Monday, June 30, 2014

Called Out...Together (Part 1)

Scripture Reading: Matthew 6.14-15

Game shows have long been a part of the American culture. Shows such as The Price is Right, Wheel of Fortune, and Jeopardy have been around for a long time. Other shows may not be on any longer, but lasted just as long (The Match Game, Name that Tune, Hollywood Squares, etc). In fact, game shows are so popular there is a Game Show Network so you can watch many of the games from yesteryear.

What does this have to do with church membership? Well, frankly it shouldn't have much to do with it at all. But this week's topic is our need to unite. And, one type of game show has to do with relationships. There have been dozens over the years but a few of the more prominent ones have been Love Connection, The Dating Game, and The Newlywed Game. Of course, these shows talk of uniting people together in a relationship. Yet, now a game show about relationships has invaded the church. "It Takes A Church" is a new game show about matchmaking set within the context of a church. Is this what church membership has come to represent in churches? If so, we have made a mockery of what it means to be part of Christ's church.

Yes, relationships are important – especially to God. But the problem is that we (specifically, those who have put their faith in Christ) – are often  unwilling to do what Jesus commanded us to do, even as we do things that He likely wouldn't want us to do (the game show).

Our example today. Matthew 5:21-26. These verses are found in the midst of Jesus' message we call The Sermon on the Mount. Most have heard several messages from this section of Scripture (Matthew 5-7). Seek first the Kingdom, the Beatitudes, Salt and Light, the Lord's Prayer, the wise and foolish man, etc. And some, no doubt, have heard a message on Matthew 5.21-26. But, how many of us have done it? How many, in the midst of worship have walked out because we knew others had a gripe against us? Not walking out without an intent to return. Rather walking out with an intent to reconcile in order that upon our return our worship might be pure.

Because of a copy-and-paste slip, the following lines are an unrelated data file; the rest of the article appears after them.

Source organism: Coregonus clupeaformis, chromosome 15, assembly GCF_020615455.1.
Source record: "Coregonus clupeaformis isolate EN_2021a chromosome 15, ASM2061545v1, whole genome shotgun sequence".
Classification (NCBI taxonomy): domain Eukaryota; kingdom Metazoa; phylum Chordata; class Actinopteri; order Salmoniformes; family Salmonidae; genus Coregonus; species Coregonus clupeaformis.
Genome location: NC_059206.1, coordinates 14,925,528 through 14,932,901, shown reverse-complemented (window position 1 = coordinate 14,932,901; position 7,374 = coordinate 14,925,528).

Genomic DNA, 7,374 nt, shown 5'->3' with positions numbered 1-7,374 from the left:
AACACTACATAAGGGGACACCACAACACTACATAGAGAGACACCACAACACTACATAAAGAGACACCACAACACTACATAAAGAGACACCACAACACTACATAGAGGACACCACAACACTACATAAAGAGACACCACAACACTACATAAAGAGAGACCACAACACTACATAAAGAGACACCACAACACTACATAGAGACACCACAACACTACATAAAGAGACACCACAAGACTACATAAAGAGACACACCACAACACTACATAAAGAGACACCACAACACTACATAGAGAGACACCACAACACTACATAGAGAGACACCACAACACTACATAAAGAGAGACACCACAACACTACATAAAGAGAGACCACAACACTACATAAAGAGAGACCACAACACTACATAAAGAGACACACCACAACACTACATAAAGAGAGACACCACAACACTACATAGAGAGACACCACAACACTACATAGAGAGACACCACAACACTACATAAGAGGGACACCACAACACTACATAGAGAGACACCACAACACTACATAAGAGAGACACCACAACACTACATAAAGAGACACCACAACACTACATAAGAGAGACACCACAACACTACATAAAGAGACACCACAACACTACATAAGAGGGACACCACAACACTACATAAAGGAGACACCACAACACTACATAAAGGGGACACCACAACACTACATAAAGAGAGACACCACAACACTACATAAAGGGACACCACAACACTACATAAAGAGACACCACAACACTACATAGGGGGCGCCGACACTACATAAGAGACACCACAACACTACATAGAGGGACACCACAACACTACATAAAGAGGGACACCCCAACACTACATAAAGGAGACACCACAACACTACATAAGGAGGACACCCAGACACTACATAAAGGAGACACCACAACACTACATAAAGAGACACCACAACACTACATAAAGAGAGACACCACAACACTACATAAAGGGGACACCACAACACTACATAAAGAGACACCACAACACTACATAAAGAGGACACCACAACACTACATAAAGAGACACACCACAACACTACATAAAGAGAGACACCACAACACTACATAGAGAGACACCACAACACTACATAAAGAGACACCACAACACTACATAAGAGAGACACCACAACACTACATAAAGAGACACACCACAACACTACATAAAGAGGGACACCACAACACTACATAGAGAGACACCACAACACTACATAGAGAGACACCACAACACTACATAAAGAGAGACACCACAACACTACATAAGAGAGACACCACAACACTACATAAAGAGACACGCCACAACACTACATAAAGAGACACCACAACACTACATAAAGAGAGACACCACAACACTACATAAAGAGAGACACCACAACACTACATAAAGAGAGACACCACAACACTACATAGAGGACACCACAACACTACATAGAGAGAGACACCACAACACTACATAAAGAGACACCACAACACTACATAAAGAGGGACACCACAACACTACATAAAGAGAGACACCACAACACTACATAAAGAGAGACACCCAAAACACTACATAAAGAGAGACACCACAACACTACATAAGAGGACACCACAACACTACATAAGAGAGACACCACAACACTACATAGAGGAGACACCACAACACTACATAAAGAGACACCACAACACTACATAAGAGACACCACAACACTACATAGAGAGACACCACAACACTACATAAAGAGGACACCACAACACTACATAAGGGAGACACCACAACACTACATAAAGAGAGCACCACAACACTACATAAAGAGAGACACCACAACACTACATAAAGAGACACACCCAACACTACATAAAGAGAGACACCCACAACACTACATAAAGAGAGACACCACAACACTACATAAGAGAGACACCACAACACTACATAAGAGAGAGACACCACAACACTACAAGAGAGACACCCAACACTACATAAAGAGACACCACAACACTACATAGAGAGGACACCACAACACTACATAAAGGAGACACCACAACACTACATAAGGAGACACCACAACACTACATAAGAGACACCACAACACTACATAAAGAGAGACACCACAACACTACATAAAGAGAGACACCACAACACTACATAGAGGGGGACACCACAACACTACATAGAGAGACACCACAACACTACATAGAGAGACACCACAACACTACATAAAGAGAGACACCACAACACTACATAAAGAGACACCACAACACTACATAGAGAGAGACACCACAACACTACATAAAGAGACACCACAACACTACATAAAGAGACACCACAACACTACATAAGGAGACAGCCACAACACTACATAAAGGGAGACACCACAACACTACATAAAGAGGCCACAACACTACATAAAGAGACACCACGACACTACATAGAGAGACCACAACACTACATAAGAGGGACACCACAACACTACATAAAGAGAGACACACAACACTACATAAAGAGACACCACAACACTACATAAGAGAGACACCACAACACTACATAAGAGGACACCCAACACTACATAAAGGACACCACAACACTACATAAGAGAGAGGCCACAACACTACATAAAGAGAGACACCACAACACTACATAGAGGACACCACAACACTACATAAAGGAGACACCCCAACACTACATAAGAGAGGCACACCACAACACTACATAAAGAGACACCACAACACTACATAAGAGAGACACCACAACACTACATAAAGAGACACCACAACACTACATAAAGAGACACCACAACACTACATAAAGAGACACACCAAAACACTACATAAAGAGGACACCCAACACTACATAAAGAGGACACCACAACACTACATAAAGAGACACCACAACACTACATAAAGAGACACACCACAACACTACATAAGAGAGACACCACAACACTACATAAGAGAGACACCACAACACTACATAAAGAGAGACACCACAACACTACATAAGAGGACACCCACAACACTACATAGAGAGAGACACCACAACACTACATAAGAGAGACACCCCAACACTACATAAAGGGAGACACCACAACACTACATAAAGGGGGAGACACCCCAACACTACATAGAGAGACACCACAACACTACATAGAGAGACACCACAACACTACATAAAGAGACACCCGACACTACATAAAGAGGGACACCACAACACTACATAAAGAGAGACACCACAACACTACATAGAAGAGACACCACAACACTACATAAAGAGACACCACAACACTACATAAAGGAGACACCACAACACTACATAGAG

In this part of the Sermon on the Mount, Jesus extends the Old Testament teachings. Again, think about the preceding verses. Jesus has just spoken to His listeners about the Beatitudes...has encouraged them to be salt and light...and said He has come to fulfill the Law and the Prophets. People might have been nodding their heads to this point, but then He makes the outrageous statement that if people want to know the Kingdom of heaven, then they need to be more righteous than the Pharisees. To you and I, we think of the Pharisees as bad people. And they were oppressive, but in a way to try to get people from sinning against their image of God. Let me give you a comparison (though an imperfect one). For someone to hear that they must be more righteous than the pharisees would be something like you or I needing to be a better basketball player than LeBron James. Or a better golfer than Tiger Woods – in his prime. It simply wasn't possible, or so the people thought.

So, Jesus is teaching of a need to be more righteous than the Pharisees. And in Matthew 5.21-26, He says it is better for us to first reconcile with others before we present our offerings to God. Is this really what Jesus wants? If so, is it even feasible in our day? Yes. because Jesus is concerned with our heart. And yes, with humility and courage. Why? Because just as Jesus came to reconcile us to God, he expects us to reconcile with others. In Part 2, we will unpack these verses (vv. 21-26) to better understand what Jesus was teaching - and why!

No comments:

Post a Comment

Note: Only a member of this blog may post a comment.